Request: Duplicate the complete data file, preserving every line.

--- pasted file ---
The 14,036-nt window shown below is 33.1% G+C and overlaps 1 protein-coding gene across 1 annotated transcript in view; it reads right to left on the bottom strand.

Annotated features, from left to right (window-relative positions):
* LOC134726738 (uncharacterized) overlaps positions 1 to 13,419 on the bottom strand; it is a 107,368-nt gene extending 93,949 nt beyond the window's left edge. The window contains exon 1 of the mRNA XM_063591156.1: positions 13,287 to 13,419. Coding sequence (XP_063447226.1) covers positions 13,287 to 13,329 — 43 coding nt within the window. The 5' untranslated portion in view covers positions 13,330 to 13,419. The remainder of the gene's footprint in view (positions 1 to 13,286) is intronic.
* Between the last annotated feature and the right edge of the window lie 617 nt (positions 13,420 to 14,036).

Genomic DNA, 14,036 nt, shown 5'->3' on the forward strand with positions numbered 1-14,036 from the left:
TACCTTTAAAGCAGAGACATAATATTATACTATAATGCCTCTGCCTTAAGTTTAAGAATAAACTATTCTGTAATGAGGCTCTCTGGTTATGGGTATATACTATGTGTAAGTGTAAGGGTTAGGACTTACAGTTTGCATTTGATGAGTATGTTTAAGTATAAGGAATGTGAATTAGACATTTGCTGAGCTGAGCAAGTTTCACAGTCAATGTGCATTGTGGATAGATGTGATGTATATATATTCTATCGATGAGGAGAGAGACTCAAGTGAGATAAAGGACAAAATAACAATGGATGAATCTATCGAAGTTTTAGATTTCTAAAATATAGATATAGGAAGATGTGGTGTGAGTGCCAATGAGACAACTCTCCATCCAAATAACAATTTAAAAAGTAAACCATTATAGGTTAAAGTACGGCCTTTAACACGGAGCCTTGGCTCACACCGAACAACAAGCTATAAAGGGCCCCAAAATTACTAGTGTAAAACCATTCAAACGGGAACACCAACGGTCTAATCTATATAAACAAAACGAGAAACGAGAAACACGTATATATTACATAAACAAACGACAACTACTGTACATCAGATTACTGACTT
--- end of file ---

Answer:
The 14,036-nt window shown below is 33.1% G+C and overlaps 1 protein-coding gene across 1 annotated transcript in view; it reads right to left on the bottom strand.

Annotated features, from left to right (window-relative positions):
* LOC134726738 (uncharacterized) overlaps positions 1 to 13,419 on the bottom strand; it is a 107,368-nt gene extending 93,949 nt beyond the window's left edge. The window contains exon 1 of the mRNA XM_063591156.1: positions 13,287 to 13,419. Coding sequence (XP_063447226.1) covers positions 13,287 to 13,329 — 43 coding nt within the window. The 5' untranslated portion in view covers positions 13,330 to 13,419. The remainder of the gene's footprint in view (positions 1 to 13,286) is intronic.
* Between the last annotated feature and the right edge of the window lie 617 nt (positions 13,420 to 14,036).

Genomic DNA, 14,036 nt, shown 5'->3' on the forward strand with positions numbered 1-14,036 from the left:
TACCTTTAAAGCAGAGACATAATATTATACTATAATGCCTCTGCCTTAAGTTTAAGAATAAACTATTCTGTAATGAGGCTCTCTGGTTATGGGTATATACTATGTGTAAGTGTAAGGGTTAGGACTTACAGTTTGCATTTGATGAGTATGTTTAAGTATAAGGAATGTGAATTAGACATTTGCTGAGCTGAGCAAGTTTCACAGTCAATGTGCATTGTGGATAGATGTGATGTATATATATTCTATCGATGAGGAGAGAGACTCAAGTGAGATAAAGGACAAAATAACAATGGATGAATCTATCGAAGTTTTAGATTTCTAAAATATAGATATAGGAAGATGTGGTGTGAGTGCCAATGAGACAACTCTCCATCCAAATAACAATTTAAAAAGTAAACCATTATAGGTTAAAGTACGGCCTTTAACACGGAGCCTTGGCTCACACCGAACAACAAGCTATAAAGGGCCCCAAAATTACTAGTGTAAAACCATTCAAACGGGAACACCAACGGTCTAATCTATATAAACAAAACGAGAAACGAGAAACACGTATATATTACATAAACAAACGACAACTACTGTACATCAGATTACTGACTT